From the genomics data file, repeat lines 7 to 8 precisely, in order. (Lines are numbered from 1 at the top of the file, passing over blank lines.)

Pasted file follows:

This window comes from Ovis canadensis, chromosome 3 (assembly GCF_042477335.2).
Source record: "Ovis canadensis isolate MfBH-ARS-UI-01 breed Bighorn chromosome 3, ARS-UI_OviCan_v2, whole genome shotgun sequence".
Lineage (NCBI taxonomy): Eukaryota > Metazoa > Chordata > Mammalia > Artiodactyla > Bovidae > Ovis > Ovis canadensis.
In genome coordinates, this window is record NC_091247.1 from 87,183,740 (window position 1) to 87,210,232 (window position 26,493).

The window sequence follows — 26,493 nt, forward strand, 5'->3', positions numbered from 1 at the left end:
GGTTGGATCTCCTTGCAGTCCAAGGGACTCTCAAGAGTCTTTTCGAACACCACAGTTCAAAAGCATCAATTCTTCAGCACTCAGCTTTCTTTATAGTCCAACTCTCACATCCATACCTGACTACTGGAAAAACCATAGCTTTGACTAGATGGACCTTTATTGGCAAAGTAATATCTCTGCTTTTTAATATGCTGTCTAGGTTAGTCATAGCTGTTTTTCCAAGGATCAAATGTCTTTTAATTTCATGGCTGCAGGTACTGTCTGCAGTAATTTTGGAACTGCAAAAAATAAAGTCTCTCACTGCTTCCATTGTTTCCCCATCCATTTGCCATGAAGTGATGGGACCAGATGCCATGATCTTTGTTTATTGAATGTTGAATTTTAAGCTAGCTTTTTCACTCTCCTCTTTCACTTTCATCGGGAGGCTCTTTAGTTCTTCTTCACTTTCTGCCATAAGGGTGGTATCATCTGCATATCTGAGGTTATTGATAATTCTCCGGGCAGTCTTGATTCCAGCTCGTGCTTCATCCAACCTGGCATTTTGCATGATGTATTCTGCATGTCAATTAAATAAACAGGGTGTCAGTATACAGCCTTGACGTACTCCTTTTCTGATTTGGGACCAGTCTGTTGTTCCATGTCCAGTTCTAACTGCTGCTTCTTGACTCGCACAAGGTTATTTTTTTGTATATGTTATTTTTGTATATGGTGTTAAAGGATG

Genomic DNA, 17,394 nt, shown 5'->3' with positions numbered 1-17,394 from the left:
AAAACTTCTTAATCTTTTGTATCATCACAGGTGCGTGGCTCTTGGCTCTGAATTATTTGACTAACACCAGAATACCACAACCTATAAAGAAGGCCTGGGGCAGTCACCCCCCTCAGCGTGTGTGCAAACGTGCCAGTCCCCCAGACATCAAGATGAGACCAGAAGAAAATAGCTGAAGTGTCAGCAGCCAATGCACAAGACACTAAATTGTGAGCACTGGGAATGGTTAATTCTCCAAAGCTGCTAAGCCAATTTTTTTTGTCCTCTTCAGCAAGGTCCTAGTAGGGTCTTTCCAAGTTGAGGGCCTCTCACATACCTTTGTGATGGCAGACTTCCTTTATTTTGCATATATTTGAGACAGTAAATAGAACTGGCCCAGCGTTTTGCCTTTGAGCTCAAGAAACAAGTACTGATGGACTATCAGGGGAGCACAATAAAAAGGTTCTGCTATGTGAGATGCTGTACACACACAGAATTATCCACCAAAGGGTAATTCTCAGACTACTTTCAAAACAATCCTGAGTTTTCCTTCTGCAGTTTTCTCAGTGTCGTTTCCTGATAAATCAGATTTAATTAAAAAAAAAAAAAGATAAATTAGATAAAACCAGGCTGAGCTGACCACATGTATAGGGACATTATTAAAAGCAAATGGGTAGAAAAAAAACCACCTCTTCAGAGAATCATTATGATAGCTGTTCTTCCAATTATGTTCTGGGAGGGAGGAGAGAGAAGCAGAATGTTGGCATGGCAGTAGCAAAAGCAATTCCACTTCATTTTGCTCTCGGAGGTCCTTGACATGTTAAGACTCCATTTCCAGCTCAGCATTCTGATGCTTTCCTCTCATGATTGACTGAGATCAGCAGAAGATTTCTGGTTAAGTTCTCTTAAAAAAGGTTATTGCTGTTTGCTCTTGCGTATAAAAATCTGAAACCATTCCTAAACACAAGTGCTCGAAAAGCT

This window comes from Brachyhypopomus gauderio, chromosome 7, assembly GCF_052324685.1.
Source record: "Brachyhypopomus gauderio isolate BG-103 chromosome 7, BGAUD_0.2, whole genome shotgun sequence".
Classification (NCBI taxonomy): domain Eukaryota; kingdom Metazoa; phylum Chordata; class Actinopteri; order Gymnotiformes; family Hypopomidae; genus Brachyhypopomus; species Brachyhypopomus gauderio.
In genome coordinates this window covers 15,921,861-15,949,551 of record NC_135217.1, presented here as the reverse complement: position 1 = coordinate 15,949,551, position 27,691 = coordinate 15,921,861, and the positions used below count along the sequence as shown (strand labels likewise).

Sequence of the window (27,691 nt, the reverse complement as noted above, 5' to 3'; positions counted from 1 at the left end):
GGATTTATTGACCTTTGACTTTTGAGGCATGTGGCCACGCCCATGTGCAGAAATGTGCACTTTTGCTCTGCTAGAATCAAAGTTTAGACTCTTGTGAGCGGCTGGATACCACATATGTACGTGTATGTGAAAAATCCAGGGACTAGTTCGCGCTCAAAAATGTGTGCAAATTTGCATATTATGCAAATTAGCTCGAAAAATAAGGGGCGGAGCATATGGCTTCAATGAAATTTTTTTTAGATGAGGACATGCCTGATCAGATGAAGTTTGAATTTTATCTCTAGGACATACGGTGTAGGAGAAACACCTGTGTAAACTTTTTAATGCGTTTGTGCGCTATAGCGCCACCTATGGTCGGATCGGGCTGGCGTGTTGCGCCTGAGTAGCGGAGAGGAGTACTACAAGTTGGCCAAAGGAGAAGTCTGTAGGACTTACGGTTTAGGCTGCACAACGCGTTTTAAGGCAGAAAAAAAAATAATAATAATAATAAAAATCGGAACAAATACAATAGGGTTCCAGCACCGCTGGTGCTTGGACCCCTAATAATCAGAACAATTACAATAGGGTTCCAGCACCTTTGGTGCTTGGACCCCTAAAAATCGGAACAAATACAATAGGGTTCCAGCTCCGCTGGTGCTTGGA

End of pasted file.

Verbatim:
Genomic DNA, 17,394 nt, shown 5'->3' with positions numbered 1-17,394 from the left:
AAAACTTCTTAATCTTTTGTATCATCACAGGTGCGTGGCTCTTGGCTCTGAATTATTTGACTAACACCAGAATACCACAACCTATAAAGAAGGCCTGGGGCAGTCACCCCCCTCAGCGTGTGTGCAAACGTGCCAGTCCCCCAGACATCAAGATGAGACCAGAAGAAAATAGCTGAAGTGTCAGCAGCCAATGCACAAGACACTAAATTGTGAGCACTGGGAATGGTTAATTCTCCAAAGCTGCTAAGCCAATTTTTTTTGTCCTCTTCAGCAAGGTCCTAGTAGGGTCTTTCCAAGTTGAGGGCCTCTCACATACCTTTGTGATGGCAGACTTCCTTTATTTTGCATATATTTGAGACAGTAAATAGAACTGGCCCAGCGTTTTGCCTTTGAGCTCAAGAAACAAGTACTGATGGACTATCAGGGGAGCACAATAAAAAGGTTCTGCTATGTGAGATGCTGTACACACACAGAATTATCCACCAAAGGGTAATTCTCAGACTACTTTCAAAACAATCCTGAGTTTTCCTTCTGCAGTTTTCTCAGTGTCGTTTCCTGATAAATCAGATTTAATTAAAAAAAAAAAAAGATAAATTAGATAAAACCAGGCTGAGCTGACCACATGTATAGGGACATTATTAAAAGCAAATGGGTAGAAAAAAAACCACCTCTTCAGAGAATCATTATGATAGCTGTTCTTCCAATTATGTTCTGGGAGGGAGGAGAGAGAAGCAGAATGTTGGCATGGCAGTAGCAAAAGCAATTCCACTTCATTTTGCTCTCGGAGGTCCTTGACATGTTAAGACTCCATTTCCAGCTCAGCATTCTGATGCTTTCCTCTCATGATTGACTGAGATCAGCAGAAGATTTCTGGTTAAGTTCTCTTAAAAAAGGTTATTGCTGTTTGCTCTTGCGTATAAAAATCTGAAACCATTCCTAAACACAAGTGCTCGAAAAGCT